Age at menopause is an important epidemiologic characteristic whose reliability of reporting in the US population is not known.
The authors examined four hypotheses about the reliability of reported age at menopause in the United States : 1) women with hysterectomy-induced menopause more reliably report their age at menopause than women who have undergone natural menopause ; 2) reliability declines with time since menopause ; 3) reliability declines with age ; and 4) women with higher educational levels report their age at menopause more reliably than women with less education.
The authors used linear regression models among 2,545 women in the First National Health and Nutrition Examination Survey and Followup Study (1971-1984) and compared responses at first and follow-up interviews.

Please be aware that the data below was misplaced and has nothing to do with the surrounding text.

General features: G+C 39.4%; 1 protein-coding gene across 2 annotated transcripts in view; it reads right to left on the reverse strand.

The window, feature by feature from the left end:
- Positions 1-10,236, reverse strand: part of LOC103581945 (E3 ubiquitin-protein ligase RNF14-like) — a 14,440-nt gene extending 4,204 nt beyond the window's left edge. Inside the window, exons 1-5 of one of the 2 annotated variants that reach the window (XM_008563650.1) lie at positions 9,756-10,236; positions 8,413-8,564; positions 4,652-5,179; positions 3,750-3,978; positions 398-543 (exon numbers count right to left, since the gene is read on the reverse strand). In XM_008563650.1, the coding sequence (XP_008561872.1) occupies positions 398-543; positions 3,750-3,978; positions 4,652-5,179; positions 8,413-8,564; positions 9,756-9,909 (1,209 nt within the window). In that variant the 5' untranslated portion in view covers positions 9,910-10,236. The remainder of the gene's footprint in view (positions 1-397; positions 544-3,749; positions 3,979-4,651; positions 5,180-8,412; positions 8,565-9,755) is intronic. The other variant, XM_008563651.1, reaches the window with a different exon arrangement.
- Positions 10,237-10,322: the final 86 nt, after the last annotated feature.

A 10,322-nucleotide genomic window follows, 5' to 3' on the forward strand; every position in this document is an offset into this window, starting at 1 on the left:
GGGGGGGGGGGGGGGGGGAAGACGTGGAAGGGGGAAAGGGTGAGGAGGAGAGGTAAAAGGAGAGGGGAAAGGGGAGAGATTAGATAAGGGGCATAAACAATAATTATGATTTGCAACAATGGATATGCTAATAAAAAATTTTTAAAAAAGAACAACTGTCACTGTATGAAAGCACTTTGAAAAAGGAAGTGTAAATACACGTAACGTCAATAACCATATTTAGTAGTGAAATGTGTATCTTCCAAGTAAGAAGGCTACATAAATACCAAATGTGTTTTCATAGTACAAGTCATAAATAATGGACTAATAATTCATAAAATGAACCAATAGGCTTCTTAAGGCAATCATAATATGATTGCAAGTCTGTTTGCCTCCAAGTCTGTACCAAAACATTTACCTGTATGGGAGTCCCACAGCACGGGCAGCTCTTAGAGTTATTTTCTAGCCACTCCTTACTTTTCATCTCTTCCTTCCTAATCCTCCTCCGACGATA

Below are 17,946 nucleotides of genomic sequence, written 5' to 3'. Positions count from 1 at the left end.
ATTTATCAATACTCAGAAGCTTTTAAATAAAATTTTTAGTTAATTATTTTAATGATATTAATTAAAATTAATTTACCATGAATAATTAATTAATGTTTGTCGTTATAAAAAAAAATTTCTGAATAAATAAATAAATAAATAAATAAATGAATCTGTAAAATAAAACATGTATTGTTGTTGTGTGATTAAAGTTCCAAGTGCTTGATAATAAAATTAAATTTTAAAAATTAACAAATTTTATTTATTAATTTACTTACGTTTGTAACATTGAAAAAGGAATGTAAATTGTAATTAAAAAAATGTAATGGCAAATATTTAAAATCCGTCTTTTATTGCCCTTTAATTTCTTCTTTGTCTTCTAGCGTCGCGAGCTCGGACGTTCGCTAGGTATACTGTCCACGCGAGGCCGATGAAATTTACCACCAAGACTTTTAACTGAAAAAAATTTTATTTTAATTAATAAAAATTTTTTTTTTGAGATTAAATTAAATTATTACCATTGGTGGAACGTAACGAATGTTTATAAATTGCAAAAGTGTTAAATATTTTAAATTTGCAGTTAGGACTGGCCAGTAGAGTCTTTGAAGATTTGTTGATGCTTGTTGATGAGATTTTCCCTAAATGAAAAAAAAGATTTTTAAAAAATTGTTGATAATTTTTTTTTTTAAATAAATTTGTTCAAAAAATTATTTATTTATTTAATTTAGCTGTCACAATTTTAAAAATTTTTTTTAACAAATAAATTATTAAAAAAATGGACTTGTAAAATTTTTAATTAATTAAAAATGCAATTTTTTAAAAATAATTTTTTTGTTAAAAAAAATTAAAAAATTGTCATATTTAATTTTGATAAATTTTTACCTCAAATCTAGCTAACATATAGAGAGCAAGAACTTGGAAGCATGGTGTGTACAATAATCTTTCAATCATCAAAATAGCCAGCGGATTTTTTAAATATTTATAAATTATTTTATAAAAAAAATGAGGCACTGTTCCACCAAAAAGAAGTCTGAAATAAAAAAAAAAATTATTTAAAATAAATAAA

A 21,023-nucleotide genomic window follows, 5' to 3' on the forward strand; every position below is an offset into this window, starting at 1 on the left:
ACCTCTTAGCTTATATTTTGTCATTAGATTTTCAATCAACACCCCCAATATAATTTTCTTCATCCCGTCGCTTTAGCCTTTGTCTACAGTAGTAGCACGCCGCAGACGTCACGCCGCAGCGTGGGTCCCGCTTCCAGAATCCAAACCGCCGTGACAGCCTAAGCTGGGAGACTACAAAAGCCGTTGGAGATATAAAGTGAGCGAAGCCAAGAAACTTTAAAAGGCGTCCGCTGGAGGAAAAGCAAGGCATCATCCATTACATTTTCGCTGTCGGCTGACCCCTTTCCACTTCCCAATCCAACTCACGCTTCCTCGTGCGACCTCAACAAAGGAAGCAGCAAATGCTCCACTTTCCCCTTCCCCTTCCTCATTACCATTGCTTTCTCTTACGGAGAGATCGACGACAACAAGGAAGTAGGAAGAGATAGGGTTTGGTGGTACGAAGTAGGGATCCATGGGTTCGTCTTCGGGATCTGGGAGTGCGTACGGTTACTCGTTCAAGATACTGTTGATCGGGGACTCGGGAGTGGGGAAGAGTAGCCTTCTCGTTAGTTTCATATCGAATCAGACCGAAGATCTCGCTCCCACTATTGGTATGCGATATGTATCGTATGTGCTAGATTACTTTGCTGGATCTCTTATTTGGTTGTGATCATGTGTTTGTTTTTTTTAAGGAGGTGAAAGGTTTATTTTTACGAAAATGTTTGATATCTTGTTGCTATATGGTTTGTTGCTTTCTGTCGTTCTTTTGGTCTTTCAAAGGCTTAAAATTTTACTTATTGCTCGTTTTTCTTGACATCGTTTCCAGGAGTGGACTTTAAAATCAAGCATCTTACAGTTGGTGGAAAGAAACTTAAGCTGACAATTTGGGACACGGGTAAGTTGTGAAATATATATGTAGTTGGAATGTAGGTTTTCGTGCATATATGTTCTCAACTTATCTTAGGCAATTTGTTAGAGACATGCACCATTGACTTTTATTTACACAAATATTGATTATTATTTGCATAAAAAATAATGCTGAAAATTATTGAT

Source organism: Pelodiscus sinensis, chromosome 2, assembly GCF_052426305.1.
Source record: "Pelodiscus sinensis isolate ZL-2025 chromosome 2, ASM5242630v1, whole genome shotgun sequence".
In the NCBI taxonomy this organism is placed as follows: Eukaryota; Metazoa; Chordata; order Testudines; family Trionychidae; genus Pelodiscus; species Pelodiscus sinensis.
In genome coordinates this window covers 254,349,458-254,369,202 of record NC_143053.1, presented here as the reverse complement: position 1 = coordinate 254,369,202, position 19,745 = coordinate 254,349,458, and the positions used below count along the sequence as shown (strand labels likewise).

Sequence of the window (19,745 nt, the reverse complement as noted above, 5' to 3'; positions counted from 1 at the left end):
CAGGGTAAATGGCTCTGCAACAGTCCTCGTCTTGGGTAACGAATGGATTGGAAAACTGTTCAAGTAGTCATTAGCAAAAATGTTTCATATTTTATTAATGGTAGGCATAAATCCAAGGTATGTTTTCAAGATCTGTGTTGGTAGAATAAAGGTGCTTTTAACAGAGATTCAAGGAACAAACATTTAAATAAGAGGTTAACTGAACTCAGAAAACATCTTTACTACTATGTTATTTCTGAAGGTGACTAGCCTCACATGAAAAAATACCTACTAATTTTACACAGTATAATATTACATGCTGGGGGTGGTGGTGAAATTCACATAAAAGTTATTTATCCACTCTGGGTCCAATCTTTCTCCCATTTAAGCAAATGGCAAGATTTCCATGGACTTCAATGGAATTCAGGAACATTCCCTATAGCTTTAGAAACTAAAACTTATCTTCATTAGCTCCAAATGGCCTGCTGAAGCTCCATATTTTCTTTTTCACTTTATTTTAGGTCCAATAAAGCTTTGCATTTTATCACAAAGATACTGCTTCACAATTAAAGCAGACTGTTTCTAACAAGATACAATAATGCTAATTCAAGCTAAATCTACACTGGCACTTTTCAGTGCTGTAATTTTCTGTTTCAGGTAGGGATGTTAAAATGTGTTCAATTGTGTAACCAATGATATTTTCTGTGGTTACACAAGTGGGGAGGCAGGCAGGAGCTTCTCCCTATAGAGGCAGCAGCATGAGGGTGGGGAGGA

Among women who had undergone a natural menopause, 44% reported their age at menopause within one year from the first to second interviews ; among women who had undergone a hysterectomy-induced menopause, 59% reported their age at menopause within one year from first to follow-up interviews.
Only hysterectomy status and years from menopause to follow-up interview were significantly associated with the absolute difference between age at menopause reported at first and follow-up interviews.
The authors conclude that caution in studies involving age at menopause may enhance our understanding of this critical event in the lives of women.
Mots-clés Pascal : Age apparition, Ménopause, Autoévaluation, Fiabilité, Homme, Femelle, Rappel, Validité
Mots-clés Pascal anglais : Age of onset, Menopause, Self evaluation, Reliability, Human, Female, Recall, Validity
Notice produite par :
Inist-CNRS - Institut de l'Information Scientifique et Technique
Cote : 98-0007545
Code Inist : 002B30A01A1. Création : 17/04/1998.